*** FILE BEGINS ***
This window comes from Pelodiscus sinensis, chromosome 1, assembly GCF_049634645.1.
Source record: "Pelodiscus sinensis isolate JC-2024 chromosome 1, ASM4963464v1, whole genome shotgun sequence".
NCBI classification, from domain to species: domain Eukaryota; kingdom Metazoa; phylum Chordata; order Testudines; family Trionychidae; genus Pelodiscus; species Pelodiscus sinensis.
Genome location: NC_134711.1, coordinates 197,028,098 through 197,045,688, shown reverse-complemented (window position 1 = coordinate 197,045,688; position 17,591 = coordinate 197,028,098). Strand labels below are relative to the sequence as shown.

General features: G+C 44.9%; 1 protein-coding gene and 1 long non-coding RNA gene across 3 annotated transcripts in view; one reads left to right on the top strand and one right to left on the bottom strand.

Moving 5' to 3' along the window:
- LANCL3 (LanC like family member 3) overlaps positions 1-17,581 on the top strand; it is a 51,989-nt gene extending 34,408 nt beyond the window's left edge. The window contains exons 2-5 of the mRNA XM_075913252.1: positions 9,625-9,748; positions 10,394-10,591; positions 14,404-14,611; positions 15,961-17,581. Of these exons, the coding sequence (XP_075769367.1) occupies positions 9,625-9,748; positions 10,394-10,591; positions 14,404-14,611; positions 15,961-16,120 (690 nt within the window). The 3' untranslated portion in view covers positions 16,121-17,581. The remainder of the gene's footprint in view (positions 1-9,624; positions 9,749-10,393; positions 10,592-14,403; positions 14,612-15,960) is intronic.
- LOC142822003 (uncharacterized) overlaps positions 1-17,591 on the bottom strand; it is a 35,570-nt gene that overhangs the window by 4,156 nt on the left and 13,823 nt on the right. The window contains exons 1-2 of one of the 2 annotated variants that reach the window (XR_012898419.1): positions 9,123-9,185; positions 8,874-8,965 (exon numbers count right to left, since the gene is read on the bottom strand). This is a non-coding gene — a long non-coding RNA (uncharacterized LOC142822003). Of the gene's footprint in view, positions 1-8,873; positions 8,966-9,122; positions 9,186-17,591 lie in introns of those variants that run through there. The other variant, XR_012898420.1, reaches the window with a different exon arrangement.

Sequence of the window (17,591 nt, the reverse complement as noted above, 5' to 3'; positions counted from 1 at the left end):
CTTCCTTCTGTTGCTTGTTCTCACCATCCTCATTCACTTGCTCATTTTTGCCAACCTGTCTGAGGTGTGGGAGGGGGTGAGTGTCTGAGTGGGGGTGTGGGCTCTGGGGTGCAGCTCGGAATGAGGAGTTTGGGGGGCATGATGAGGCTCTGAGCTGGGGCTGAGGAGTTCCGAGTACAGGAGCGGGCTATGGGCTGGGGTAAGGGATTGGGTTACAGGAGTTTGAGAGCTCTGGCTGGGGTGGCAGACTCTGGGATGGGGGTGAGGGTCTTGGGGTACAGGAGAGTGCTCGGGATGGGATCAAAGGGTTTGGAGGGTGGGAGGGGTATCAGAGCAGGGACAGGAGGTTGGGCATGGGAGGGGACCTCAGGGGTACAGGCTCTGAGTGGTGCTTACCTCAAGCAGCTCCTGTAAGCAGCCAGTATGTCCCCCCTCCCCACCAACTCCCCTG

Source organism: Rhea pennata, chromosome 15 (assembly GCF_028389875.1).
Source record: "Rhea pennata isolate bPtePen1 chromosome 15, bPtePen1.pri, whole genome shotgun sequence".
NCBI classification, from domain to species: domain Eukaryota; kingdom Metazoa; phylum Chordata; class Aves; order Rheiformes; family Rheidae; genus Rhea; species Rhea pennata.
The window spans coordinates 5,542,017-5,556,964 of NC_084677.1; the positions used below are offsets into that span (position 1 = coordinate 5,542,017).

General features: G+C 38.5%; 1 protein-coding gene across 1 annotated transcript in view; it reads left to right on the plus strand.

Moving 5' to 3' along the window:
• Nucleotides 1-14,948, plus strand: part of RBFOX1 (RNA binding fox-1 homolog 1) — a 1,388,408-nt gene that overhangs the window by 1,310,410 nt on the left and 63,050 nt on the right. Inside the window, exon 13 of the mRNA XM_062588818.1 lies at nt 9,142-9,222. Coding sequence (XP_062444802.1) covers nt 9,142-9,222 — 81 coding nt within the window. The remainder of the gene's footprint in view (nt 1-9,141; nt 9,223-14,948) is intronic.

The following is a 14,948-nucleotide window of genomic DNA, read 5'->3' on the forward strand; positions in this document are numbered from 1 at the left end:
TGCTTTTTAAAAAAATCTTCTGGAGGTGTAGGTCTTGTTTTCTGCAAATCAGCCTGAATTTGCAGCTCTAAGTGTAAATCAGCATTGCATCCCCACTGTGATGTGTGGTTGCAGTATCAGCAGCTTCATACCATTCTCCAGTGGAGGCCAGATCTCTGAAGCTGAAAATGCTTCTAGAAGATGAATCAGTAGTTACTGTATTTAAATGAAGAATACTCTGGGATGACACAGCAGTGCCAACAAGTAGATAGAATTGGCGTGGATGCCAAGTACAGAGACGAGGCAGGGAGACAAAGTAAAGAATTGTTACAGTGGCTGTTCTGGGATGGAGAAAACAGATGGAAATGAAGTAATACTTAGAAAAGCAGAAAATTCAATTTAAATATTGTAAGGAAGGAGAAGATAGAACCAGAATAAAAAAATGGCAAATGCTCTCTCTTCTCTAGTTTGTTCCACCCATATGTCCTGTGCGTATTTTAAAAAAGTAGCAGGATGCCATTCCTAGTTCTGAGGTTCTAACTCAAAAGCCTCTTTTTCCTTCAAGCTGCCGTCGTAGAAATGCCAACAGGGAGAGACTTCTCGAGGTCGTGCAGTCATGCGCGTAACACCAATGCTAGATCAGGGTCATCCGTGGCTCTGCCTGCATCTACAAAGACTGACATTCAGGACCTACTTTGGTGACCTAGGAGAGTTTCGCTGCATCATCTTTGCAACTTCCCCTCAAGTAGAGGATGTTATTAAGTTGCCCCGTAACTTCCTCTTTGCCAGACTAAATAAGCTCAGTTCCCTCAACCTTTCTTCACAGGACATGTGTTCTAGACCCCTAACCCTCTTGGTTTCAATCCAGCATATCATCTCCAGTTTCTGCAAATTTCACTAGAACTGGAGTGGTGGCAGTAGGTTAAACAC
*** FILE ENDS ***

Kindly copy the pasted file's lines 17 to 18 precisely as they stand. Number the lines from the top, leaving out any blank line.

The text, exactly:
• Nucleotides 1-14,948, plus strand: part of RBFOX1 (RNA binding fox-1 homolog 1) — a 1,388,408-nt gene that overhangs the window by 1,310,410 nt on the left and 63,050 nt on the right. Inside the window, exon 13 of the mRNA XM_062588818.1 lies at nt 9,142-9,222. Coding sequence (XP_062444802.1) covers nt 9,142-9,222 — 81 coding nt within the window. The remainder of the gene's footprint in view (nt 1-9,141; nt 9,223-14,948) is intronic.

The following is a 14,948-nucleotide window of genomic DNA, read 5'->3' on the forward strand; positions in this document are numbered from 1 at the left end: